Jane - posted on 07/03/2009

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I know it's tough going, I also had some really hard times. I have five children and breastfed them all for different lengths of time. I have not read the other posts, I am sure there is some good advice in them. All I can say is don't give up yet. It will get easier.

Sarah - posted on 07/03/2009

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i'm sorry that i can't really help as i ended up switching to formula because of the same problem .. my son was only 10 days old .. but it upset me because everytime i put him to the breast he fell asleep .. i put him down and he would wake up crying .. the cycle kept repeating .. i tried pumping but i found it hard work so i ended up just switching to formula .. my sons 5months old and seems to be thriving

Melody - posted on 07/03/2009

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First dont stress I know its easy for someone else to say it but its true, as for keeping her awake for the feedings I had one do the same thing it drove me nuts till I started to give him a little tickle on his foot everytime he starts to fall asleep run you finger from toes to heel or the other way round and it will wake her up. As for her wanting to nurse every hour, she's not getting enough quality time at your breast because of whats been going on which leads back to RELAX and dont STRESS. even if she's not getting milk by her suckling longer helps to bring in more milk for the next time. Hope this helps. good luck and enjoy it they grow way to fast.

Kelly - posted on 07/03/2009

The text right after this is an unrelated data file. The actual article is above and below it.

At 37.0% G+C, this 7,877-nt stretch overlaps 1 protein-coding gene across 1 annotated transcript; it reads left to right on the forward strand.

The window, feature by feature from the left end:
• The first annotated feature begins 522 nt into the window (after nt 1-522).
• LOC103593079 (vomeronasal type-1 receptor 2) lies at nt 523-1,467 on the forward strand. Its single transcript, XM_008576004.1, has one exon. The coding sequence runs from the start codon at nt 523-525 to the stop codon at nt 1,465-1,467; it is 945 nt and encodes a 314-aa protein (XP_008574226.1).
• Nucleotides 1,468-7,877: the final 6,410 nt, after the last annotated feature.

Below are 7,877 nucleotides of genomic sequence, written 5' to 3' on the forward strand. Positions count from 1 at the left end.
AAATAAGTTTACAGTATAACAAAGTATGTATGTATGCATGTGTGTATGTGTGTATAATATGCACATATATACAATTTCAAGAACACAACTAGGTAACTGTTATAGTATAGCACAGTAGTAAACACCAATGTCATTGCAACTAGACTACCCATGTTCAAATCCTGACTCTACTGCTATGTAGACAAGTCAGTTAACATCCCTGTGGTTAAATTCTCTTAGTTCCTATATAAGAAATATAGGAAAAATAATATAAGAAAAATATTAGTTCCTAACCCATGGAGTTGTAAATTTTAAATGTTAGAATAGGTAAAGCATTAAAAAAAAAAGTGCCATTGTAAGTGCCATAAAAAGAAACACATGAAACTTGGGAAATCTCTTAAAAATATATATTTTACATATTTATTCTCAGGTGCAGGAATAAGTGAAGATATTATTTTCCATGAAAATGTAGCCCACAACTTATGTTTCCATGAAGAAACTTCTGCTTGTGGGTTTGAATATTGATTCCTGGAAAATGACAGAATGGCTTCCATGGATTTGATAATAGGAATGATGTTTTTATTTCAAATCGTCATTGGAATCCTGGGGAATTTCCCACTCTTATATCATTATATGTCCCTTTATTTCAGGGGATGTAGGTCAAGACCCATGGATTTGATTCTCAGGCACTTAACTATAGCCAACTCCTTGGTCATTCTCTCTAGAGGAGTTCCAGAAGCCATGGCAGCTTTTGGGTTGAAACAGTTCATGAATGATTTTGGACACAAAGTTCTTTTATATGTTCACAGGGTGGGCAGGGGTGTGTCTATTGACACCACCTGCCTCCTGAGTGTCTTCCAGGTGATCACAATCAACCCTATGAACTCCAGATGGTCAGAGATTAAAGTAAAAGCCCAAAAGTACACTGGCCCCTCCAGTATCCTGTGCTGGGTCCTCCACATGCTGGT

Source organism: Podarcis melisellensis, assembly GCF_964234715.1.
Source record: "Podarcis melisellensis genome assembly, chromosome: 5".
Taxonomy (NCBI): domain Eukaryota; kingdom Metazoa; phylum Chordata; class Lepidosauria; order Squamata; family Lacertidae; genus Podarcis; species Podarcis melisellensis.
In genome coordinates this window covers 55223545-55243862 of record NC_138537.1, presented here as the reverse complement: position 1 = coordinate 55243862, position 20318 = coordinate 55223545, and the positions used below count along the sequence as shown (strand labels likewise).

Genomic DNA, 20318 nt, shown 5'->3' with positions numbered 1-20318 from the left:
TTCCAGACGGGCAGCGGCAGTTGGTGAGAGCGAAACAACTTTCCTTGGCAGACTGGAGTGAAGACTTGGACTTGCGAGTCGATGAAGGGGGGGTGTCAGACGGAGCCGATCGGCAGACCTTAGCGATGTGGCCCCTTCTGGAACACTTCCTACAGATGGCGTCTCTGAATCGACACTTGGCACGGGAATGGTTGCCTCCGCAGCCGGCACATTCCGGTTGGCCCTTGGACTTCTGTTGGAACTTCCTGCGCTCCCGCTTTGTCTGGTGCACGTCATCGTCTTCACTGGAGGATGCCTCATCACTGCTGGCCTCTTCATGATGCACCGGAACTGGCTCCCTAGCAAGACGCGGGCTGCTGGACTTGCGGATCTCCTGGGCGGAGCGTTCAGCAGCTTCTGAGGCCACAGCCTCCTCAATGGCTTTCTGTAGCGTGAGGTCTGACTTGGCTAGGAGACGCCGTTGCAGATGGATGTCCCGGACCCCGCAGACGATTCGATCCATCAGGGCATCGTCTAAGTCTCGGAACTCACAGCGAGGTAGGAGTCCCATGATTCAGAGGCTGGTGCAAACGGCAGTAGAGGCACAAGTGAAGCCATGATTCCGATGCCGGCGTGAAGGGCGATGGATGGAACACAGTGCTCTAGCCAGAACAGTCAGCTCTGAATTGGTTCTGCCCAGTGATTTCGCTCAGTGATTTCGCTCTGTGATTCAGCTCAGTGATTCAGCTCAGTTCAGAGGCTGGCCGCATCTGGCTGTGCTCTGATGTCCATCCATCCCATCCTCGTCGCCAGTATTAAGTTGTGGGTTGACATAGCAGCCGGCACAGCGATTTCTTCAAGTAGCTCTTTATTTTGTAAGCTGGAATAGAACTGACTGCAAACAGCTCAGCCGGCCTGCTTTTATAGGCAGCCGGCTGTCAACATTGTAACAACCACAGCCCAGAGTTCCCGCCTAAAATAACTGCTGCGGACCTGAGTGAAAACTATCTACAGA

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Something similiar happened to me when I had my son. At the hospital he ate fine off the breast but the day I brought him home he would not latch on. My milk had dropped and he was not latching on like he needed to to nurse. I went frantically to the nurse at the hospital and showed her the problem. She knew right away what was wrong. She called him a "tongue sucker". She said every once in awhile babies that suck on their hands or thumbs a lot in the womb form a condition where there cannot latch on to the breast and cannot nurse because their tonge gets in the way. She gave me a couple of nipple guards. These can be bought at any Wal-Mart or KMart. I placed the nipple guard over my nipple and my boys tongue under the nipple like a pacifier and problem was solved. I sat there in the waiting for over an hour nursing him. It was such a relief. I went on to nurse him for over a year. The nurse also set me up with a good hospital breast pump and told me about the freezer bags that you can store your milk in. This will allow Hubby and other family members to help in the feedings and allow you to get some occasional much rest. Good Luck!!!!

Wendy - posted on 07/03/2009

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When I had my first child, I went through something similar. I would get really sore

and red and would have to put cream on...after a while it became a little easier. Also

you had mentioned that she is wanting to eat every hour, that happended to me also. I

was not producing enough milk so I had to supplement formula and would breast feed on the next feeding, this also helped me with the soreness as I was not breast feeding for every feeding...but your right, it is healthy to breastfeed,,my daugther does not get sick very often.

Maribeth - posted on 07/03/2009

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My son is 2 months old and a very slow/easily distracted eater. When he was about 2 weeks old I started pumping and then feeding him from a bottle. I would pump after every feeding so it would be ready when he was. Just heat up water in a big mug for 2 minutes and use that to warn up your milk. Any extra you have at the end of the day you can freeze for when she has her growth spurts and needs a bit more. It is much easier to help him control his eating this way and I'm a lot less stressed. We do nurse in the evening before he goes down for night, it keeps that connection and helps him relax.